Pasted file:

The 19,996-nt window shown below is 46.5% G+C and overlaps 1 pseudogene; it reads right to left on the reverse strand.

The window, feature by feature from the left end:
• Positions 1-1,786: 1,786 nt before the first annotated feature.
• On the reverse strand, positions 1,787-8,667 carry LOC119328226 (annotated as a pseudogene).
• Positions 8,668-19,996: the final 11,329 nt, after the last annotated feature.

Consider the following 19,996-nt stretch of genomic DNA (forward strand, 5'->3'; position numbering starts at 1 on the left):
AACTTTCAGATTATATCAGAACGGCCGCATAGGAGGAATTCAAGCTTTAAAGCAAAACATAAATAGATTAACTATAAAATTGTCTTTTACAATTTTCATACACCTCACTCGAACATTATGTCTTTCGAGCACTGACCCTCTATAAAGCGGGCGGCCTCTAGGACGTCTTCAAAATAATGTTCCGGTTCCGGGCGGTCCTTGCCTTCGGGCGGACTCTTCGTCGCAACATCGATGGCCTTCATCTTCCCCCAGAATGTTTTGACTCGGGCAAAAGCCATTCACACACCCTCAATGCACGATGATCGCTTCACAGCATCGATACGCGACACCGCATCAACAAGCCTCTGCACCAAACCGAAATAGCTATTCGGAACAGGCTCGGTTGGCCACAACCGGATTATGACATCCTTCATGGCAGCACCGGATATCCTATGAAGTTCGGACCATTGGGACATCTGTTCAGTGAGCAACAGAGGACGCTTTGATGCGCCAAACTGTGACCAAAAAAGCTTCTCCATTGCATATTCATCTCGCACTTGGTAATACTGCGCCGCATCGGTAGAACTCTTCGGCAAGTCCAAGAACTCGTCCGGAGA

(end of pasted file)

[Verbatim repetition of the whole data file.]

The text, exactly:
The 19,996-nt window shown below is 46.5% G+C and overlaps 1 pseudogene; it reads right to left on the reverse strand.

The window, feature by feature from the left end:
• Positions 1-1,786: 1,786 nt before the first annotated feature.
• On the reverse strand, positions 1,787-8,667 carry LOC119328226 (annotated as a pseudogene).
• Positions 8,668-19,996: the final 11,329 nt, after the last annotated feature.

Consider the following 19,996-nt stretch of genomic DNA (forward strand, 5'->3'; position numbering starts at 1 on the left):
AACTTTCAGATTATATCAGAACGGCCGCATAGGAGGAATTCAAGCTTTAAAGCAAAACATAAATAGATTAACTATAAAATTGTCTTTTACAATTTTCATACACCTCACTCGAACATTATGTCTTTCGAGCACTGACCCTCTATAAAGCGGGCGGCCTCTAGGACGTCTTCAAAATAATGTTCCGGTTCCGGGCGGTCCTTGCCTTCGGGCGGACTCTTCGTCGCAACATCGATGGCCTTCATCTTCCCCCAGAATGTTTTGACTCGGGCAAAAGCCATTCACACACCCTCAATGCACGATGATCGCTTCACAGCATCGATACGCGACACCGCATCAACAAGCCTCTGCACCAAACCGAAATAGCTATTCGGAACAGGCTCGGTTGGCCACAACCGGATTATGACATCCTTCATGGCAGCACCGGATATCCTATGAAGTTCGGACCATTGGGACATCTGTTCAGTGAGCAACAGAGGACGCTTTGATGCGCCAAACTGTGACCAAAAAAGCTTCTCCATTGCATATTCATCTCGCACTTGGTAATACTGCGCCGCATCGGTAGAACTCTTCGGCAAGTCCAAGAACTCGTCCGGAGA